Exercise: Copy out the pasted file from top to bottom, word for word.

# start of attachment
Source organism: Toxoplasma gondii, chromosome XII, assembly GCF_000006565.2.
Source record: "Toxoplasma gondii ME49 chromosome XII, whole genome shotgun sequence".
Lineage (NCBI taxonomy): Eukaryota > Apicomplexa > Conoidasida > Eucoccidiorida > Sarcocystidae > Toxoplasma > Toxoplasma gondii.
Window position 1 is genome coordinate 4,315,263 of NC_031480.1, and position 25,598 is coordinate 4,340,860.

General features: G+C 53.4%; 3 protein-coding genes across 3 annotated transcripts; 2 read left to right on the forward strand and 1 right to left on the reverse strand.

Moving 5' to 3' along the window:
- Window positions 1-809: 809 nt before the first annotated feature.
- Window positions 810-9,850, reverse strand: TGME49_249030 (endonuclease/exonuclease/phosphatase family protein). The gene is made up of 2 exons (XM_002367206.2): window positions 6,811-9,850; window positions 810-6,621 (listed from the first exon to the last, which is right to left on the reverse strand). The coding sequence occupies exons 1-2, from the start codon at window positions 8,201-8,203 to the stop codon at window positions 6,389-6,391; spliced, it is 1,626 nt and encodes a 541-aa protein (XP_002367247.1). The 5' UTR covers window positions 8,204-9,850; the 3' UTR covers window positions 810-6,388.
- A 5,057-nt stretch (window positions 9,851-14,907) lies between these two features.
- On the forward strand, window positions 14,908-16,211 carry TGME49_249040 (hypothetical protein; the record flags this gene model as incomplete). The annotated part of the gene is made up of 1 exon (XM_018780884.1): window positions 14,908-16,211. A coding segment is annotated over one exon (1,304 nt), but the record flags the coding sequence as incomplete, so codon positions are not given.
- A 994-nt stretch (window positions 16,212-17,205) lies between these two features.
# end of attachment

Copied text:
Source organism: Toxoplasma gondii, chromosome XII, assembly GCF_000006565.2.
Source record: "Toxoplasma gondii ME49 chromosome XII, whole genome shotgun sequence".
Lineage (NCBI taxonomy): Eukaryota > Apicomplexa > Conoidasida > Eucoccidiorida > Sarcocystidae > Toxoplasma > Toxoplasma gondii.
Window position 1 is genome coordinate 4,315,263 of NC_031480.1, and position 25,598 is coordinate 4,340,860.

General features: G+C 53.4%; 3 protein-coding genes across 3 annotated transcripts; 2 read left to right on the forward strand and 1 right to left on the reverse strand.

Moving 5' to 3' along the window:
- Window positions 1-809: 809 nt before the first annotated feature.
- Window positions 810-9,850, reverse strand: TGME49_249030 (endonuclease/exonuclease/phosphatase family protein). The gene is made up of 2 exons (XM_002367206.2): window positions 6,811-9,850; window positions 810-6,621 (listed from the first exon to the last, which is right to left on the reverse strand). The coding sequence occupies exons 1-2, from the start codon at window positions 8,201-8,203 to the stop codon at window positions 6,389-6,391; spliced, it is 1,626 nt and encodes a 541-aa protein (XP_002367247.1). The 5' UTR covers window positions 8,204-9,850; the 3' UTR covers window positions 810-6,388.
- A 5,057-nt stretch (window positions 9,851-14,907) lies between these two features.
- On the forward strand, window positions 14,908-16,211 carry TGME49_249040 (hypothetical protein; the record flags this gene model as incomplete). The annotated part of the gene is made up of 1 exon (XM_018780884.1): window positions 14,908-16,211. A coding segment is annotated over one exon (1,304 nt), but the record flags the coding sequence as incomplete, so codon positions are not given.
- A 994-nt stretch (window positions 16,212-17,205) lies between these two features.